Europe, still the railways felt the de- River and Harbor bill (House Bill crease in traffic, their earnings shrink- No. 6242) was thereupon passed by ing by about $45,600,000.
both Houses of Congress, appropriatBy March, 1882, the export of gold ing $1,000,000 for improving the in large quantities began, the total for Mississippi and $14,000,000 for other the fiscal year ending June, 1882, be- purposes. President Arthur vetoed ing $32,500,000. Furthermore, Europe this bill August 1 as he considered the in 1882. produced large crops which appropriation extravagant, but it was
, hurt the American exports, not only passed over his veto the next day and in quantity but in prices. Wheat, cot- became a law.* ton, iron and steel,* and almost all Several instances of corruption trades felt the change. Beside this the were also unearthed, the most promispeculators on the exchanges were ex- nent of which were the so-called “Star periencing a slump in the prices of Route " cases, in which it was alleged stocks, bonds, etc.
that General T. W. Brady, the second But the surplus of public revenue assistant Postmaster-General, Senator continued to raise higher and higher, Dorsey, of Arkansas, and others, had in the fiscal year 1882 amounting to conspired to defraud the government $145,543,810, and the disposition of of enormous sums by an ingenious this vast sum was now a great prob- system of contracts and subcontracts lem. But Congress soon found a way on certain mail routes. Brady and out of the difficulty. Instead of reduc- Dorsey were tried on this charge but ing taxation, that body proceeded to were acquitted, and the trial only spend the surplus as rapidly as pos- served to furnish campaign material sible. The pension disbursements for the next presidential campaign. were increased from $27,000,000 in The political sentiment of the coun1878 to about $68,000,000 in 1882 and try, in the face of Congressional exother appropriations were increased travagances, and in the light of the in almost the same proportion. In exposures of corruption, now under1882 President Arthur recommended went a change. The voters stood bethat the Mississippi River and its hind President Arthur in his veto of tributaries be improved in the inter- the River and Harbor bill and at the ests of commerce. A bill known as the elections of 1882 the Republicans suf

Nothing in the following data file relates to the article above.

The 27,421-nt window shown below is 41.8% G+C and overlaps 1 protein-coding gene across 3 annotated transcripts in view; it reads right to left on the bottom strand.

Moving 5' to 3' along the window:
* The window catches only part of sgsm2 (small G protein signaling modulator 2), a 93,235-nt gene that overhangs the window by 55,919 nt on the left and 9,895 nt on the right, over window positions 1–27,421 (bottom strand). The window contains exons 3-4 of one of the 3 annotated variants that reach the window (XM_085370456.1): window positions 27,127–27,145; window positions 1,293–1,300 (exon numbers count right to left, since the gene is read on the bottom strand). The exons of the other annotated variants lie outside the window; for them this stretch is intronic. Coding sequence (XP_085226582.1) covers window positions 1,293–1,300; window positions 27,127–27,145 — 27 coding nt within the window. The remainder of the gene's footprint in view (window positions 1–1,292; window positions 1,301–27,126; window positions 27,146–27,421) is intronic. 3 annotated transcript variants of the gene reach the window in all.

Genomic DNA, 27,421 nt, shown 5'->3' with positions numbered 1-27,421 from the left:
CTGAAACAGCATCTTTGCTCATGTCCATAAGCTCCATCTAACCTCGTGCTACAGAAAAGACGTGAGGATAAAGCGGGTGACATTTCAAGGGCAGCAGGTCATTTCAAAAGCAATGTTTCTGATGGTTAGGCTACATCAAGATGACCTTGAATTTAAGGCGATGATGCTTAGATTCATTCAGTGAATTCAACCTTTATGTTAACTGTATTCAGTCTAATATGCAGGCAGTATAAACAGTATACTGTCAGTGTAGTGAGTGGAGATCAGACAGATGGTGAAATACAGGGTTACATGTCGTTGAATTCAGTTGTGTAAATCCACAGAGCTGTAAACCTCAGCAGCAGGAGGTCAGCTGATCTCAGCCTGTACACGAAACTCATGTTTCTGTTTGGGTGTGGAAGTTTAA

fered an overwhelming defeat, their See the Report of the American Iron and Steel Association for May, 1883 and subsequent plurality of twelve in the Fortynumbers.
seventh Congress being turned into a † In his first annual message to Congress, De. cember 6, 1881, President Arthur said that * Richardson, vol. viii., pp. 120–122; Hoar, 789,053 pension claims had been filed since 1860, Autobiography,' vol. ii., pp. 112-119; Noyes, of which 450,949 had been allowed.- Richardson, American Finance, pp. 89-90; McPherson, Hand. Messages and Papers, vol. viii., p. 58.
book of Politics. 1882. pp. 175-179, 202-203. $ In his message of April 17, 1882, Richardson, * Andrews, Last Quarter-Century, vol. i., pp. vol. viii., p. 95.